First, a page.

Senator Rand Paul, Republican of Kentucky, addressed an audience made up of members of both the town and College communities this past Saturday, Apr. 25, as part of his presidential campaign tour of Iowa. Speaking to a packed room at the Drake Community Library, Paul was introduced by the former president of the Iowa Farm Bureau as the candidate who was “best for agriculture.” In light of this claim, Paul spent his time in town speaking about drug laws, the National Security Agency and global investment.
After taking pictures with the past-capacity crowd in front of an American flag and Rand Paul background, Paul showed a short campaign video of his wife, Kelley Ashby Paul, describing how they met and his motivations behind becoming an ophthalmologist and running for president.
In greeting the Grinnell College crowd heavily represented at the rally, Paul joked, “I heard half of you guys have perfect SATs and the other half just knew somebody on the board.” Paul attempted to appeal to college attendees by discussing topics such as the difficulty of finding jobs post-grad and dealing with student debt. Adhering more to Libertarian rhetoric, Paul supported a message of smaller government and minimal intervention, which was heavily stressed on Saturday.
Paul spent a considerable amount of time speaking about the importance of the Bill of Rights for American Society, a popular topic for most Republican candidates seeking the party nomination.
“The Bill of Rights are not so much for the prom queen, are not so much for the high school quarterback,” Paul said.
Absent from his speech was a discussion of social issues. Despite previously displaying decisive opinions on a variety of social topics, Paul seemed to focus less on his views, which can be more polarizing with an audience.
He focused on the idea of liberty and how he feels the U.S. government has strayed from its founding principles and how the American people have become unsafe under the Obama administration.
One of ten Republican candidates currently reported to be in the running for the presidency, Paul visited Grinnell a week after officially announcing his run and speaking at the University of Iowa.
Paul heavily criticized the actions America has taken in Libya in response to the Muammar Gaddafi regime in 2011.
“Shiite and Sunni have been at each others’ throats for a thousand years. We decided, or primarily Hillary Clinton decided this and the president, that we needed to go war in Libya to topple Gaddafi, but what you have to ask yourself is are we safer now than we were before that,” Paul said.
Supporters outside the event sold buttons bearing the phrase “Benghazi Matters,” referring to a raid in the Libyan city of Benghazi by Islamic militants on the American embassy that resulted in the deaths of four Americans working for the U.S. government. Paul heavily stressed his sense that this event bears importance for the 2016 election.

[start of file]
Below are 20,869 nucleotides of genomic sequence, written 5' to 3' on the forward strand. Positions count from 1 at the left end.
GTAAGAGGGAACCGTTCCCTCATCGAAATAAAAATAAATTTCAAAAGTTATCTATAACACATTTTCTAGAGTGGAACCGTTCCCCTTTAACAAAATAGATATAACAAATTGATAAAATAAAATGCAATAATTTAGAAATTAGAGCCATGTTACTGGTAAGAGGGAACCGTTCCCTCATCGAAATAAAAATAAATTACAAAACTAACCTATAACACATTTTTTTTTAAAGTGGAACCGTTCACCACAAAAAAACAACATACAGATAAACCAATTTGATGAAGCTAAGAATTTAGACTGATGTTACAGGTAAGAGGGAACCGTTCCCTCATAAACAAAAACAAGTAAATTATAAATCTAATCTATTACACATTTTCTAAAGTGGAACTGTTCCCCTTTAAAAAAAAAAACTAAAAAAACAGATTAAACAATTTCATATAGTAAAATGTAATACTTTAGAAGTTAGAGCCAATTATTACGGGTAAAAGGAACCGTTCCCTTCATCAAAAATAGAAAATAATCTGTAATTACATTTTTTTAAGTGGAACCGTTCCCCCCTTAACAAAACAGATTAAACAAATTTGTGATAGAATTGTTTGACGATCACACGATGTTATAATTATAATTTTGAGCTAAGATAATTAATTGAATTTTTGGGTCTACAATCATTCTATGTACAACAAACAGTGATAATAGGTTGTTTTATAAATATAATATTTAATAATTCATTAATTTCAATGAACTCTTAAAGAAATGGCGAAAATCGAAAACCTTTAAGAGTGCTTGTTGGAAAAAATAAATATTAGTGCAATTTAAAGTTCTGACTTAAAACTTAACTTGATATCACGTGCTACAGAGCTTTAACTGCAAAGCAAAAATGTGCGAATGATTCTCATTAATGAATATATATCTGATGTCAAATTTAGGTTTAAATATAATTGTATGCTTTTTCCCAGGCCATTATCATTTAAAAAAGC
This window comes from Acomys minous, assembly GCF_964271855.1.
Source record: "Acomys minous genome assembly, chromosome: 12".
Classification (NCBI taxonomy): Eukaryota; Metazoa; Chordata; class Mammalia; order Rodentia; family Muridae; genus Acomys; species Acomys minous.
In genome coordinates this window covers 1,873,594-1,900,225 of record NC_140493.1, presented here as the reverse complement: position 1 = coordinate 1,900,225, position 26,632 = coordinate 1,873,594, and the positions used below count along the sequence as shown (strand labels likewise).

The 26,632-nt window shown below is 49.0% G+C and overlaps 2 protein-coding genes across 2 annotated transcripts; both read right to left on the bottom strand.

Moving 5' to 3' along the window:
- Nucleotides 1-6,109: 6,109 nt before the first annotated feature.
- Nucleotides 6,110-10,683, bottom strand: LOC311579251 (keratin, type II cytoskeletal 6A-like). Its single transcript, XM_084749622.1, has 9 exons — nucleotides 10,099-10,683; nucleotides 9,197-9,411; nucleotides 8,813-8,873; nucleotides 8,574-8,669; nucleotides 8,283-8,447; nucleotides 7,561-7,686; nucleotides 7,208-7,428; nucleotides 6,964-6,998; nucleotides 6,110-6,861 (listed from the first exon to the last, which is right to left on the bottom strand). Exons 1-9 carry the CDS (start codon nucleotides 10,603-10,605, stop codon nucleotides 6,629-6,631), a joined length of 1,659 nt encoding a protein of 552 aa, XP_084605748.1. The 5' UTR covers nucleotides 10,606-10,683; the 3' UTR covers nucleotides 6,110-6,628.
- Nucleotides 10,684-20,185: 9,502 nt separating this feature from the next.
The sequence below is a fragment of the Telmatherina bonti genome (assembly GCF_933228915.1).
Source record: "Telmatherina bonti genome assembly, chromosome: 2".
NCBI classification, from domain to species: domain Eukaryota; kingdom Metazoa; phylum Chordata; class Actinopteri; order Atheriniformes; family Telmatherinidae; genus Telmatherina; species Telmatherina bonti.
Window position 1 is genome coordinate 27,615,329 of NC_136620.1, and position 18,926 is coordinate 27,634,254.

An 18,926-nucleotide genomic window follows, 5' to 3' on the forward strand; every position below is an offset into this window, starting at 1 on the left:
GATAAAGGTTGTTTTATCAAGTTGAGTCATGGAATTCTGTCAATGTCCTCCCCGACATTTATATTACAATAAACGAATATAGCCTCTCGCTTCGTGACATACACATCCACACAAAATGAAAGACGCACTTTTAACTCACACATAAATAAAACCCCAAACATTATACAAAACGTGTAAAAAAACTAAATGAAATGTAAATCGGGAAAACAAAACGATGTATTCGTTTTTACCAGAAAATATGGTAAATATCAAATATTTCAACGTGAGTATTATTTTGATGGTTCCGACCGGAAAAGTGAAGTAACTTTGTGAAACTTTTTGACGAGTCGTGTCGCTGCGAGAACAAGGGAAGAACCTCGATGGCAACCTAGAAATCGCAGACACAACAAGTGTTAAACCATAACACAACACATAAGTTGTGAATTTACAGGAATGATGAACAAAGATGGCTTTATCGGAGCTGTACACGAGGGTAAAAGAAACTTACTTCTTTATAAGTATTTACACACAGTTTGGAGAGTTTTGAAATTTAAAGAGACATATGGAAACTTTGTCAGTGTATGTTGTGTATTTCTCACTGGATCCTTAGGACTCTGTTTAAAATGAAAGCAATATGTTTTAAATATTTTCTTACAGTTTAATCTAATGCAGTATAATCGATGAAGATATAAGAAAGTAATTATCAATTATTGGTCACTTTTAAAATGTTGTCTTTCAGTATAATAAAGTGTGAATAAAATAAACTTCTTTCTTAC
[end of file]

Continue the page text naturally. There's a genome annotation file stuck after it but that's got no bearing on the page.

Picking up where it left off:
“Gaddafi suppressed radical Islam, Gaddafi kept them at bay. Now that Gaddafi is gone, our ambassador’s dead … it is such a chaotic situation that at least a third of Libya has pledged allegiance to ISIS,” Paul said.
The Iowa for Rand Paul campaign, an organization promoting the Kentucky senator in Iowa for the 2016 campaign, supported and organized the event. Jonathan Jackson of Des Moines was among the volunteers taking tickets, handing out free stickers and t-shirts, and signing up volunteers.
“I’m looking forward to helping him spread the message of liberty and getting voters and caucus goers here in Iowa engaged,” Jackson said. “We have a really good indication that liberty and his message is really popular, because in 2012 we had a great ambassador called Ron Paul for the message of liberty and he got 20 percent of the caucus vote, so I think that Rand Paul can not only build on that voter base, but that he can win with that message.”
The caucuses will take place Feb. 1 of 2016, the first time since 2004 that the College will be in session for such an event.
As for Grinnell students attending the event, most seemed unimpressed with the message Paul touted.
“I went to see Rand Paul this weekend because I was interested in what he was going to present to the Grinnell community,” said Emily Hughes ’18. “I thoughtthat making the move to kind of insult the Grinnell students was a bad move considering that was two-thirds of his audience. I was kind of disappointed in how quickly he left because there was no opportunity for feedback or questions.”
The Kentucky senator could not be reached for comments via email.